Sunday, 20 July 2014

Private Eye Tenzing Norbu, central character in Dharma Mystery series.

I was very excited yesterday to see that one of the "Kindle book deals" that Amazon alerts me to, daily, was (for me) a new book in the Tenzing Norbu, Private Eye, detective-fiction series.

I bought the book (Of course! For $1.99!) and stayed up late last night to read my way through to the middle of TheThird Rule of Ten. I am in Nirvana!

Ten — which is what Tenzing is mostly called, outside Tibet — is the illegitimate son of a strict, advanced and powerful Tibetan Lama and a Paris hippie. He was raised in a Dharamshala monastery where he often got into a lot of mischief, but still found time to intimately learn the dharma. [We know this from the prequel to the series, The Broken Rules of Ten, a mystery written after the First and before the Second books in the mainline of the series.]

The Prequel.
Tenzing is a hardboiled* detective, a modern-day Sam Spade or Philip Marlowe, only with the lionheart of a fully compassionate, wizened mystical Tibet Buddhist. With more than a few brilliant friends/colleagues about to help him in his courageous adventures to solve near-impossibly-difficult crimes/mysteries in the Los Angeles area, Ten unscrambles the clues and sniffs out the bad guys.

I cannot say that the writing is high style — think Edith Wharton or the mysteries of Chandler and Hammett — but there is perfect clarity in the writing of collaborators Gay Hendricks [Buddhist] and Tinker Lindsay [Relationships expert]. I enjoy their wordsmithery quite a lot!

With a relationships-expert as half of the writing team, you can bet that Ten has many challenges in his love life. In The Third Rule, his gorgeous girlfriend Heather is passive-aggressive and more than a match to Ten’s crankiness. Their sex life is less than wonderful, Heather needing to swap out Ten’s penis for a vibrator, mid-hump, in order to reach orgasm.

The Fourth Rule.
Coming in January, 2015.
As for the Buddhism, it is always present in Ten’s thoughts. Here, examples I highlighted in my book through what I’ve read so far, the first twelve of twenty-four chapters:
I pondered the different ways cats and dogs – not to mention their deluded owners – handle affection. If you’re a dog owner, you pay a little attention to your dog, and your dog thinks you’re doing something miraculously wonderful. It licks, wags, pants and dances in circles. Dog owners accept everything about this deal, despite the potential for well-earned ridicule as enablers of vulgar canine toadying.

If you’re a cat owner, the reverse is true: your cat pays a little attention to you and you think it’s doing you a favor. Cat owners accept everything about this deal, despite the potential for well-deserved ridicule as an easy mark, suckered in by cunning slackers who appear, at best, amused, when not subjecting their masters to long periods of feline disregard.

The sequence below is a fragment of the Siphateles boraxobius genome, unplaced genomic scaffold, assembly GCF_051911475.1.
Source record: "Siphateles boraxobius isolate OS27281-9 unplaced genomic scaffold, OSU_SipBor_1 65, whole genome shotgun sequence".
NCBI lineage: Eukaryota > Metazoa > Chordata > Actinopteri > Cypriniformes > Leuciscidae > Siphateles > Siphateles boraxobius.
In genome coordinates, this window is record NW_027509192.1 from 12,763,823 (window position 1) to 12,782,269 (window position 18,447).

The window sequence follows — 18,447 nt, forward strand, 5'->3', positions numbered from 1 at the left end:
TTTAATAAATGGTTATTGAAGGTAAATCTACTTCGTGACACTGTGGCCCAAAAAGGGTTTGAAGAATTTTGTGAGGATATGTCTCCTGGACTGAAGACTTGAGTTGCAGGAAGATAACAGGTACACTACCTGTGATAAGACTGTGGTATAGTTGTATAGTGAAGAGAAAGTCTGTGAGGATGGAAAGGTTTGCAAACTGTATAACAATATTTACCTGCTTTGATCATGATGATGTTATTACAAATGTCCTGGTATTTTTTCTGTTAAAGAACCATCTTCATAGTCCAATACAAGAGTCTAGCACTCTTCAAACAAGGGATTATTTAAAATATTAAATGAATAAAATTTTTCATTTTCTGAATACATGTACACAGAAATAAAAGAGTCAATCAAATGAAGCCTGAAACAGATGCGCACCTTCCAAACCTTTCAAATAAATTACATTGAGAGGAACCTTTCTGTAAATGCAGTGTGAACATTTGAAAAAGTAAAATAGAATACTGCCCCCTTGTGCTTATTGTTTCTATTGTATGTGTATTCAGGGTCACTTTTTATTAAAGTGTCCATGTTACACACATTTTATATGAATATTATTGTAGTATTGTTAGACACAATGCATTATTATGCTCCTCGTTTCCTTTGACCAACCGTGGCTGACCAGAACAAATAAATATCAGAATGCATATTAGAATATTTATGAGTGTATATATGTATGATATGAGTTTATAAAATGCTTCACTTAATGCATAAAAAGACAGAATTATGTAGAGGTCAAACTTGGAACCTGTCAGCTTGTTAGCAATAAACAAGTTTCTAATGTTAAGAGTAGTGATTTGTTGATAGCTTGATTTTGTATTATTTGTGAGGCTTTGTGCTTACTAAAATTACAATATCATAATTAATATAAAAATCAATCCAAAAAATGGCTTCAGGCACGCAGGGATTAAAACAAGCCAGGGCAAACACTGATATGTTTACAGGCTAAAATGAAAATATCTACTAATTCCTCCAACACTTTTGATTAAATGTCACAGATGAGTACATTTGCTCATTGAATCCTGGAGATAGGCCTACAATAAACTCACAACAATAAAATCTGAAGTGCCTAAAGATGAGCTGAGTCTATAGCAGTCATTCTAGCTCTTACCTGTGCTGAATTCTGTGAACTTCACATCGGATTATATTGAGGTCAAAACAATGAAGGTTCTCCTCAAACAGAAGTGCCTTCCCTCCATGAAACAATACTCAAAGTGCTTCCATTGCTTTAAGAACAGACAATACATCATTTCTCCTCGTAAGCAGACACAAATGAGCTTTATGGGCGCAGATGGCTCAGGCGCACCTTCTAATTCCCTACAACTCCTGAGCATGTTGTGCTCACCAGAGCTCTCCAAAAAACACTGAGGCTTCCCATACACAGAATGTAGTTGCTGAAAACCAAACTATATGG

Either way, everybody’s happy.
As you might not guess, Ten has a big cat, Tank. Tank has enough sway over Ten’s thinking and actions that he has garnered an online fan club (or, at least, a WEBPAGE for fans).
“You’re only as sick as your secrets.”
Ten struggles to be a fully open person, with little success (at least through the first half of The Third Rule).
“Lama Tenzing, we are all equal beings in the universe,” [Lama Tashi had] told me more than once. “If you hold others in the thought that they are victims, you rob them of their power. If you hold others as fully responsible for their own destiny, you ennoble them by treating them as equals.”
Tenzing does not forget lessons learned at the Dharamshala monastery.

To my great glee while doing a tad of googling to write this blog post, I learned that The Fourth Rule of Ten will be 'out' in a short five months. The universe is being very generous to me!

*  “Hardboiled” in the sense of tough, direct and clear-headed. NOT in the sense of unsentimental, or void of pity and tenderness.


  1. Awesome post/review, Tom. Have you come across the Buddhist fiction blog?

    This might be a good candidate for a guest/cross-post there if you and they are interested.

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  3. Oh cool! I haven't caught up with Norbu since the first one. Love these dharma detectives. Of course there's Eliot Pattison, my favourite. Have you read David Rotenberg's series?

    1. Thanks, Lynette! No, I didn't know about these other series! I'll be interested in diving in. I see that Rotenberg has a new book, published just a few months ago. And Pattison has one in his series coming out in November. Of course, I will want to start at the beginning of the series.

    2. Oh dear, one behind on Pattison again! Do start with the first one as the characters of both series have back stories that feed the plots. Enjoy!

    3. Right. I do like keeping things in order. For Rule of Ten, the writers do make it very possible for the readers to read the books out-of-order (explaining what might be holes for them), but I like to think I have the whole background story in my head all along the way. I'm anal in that way, I guess.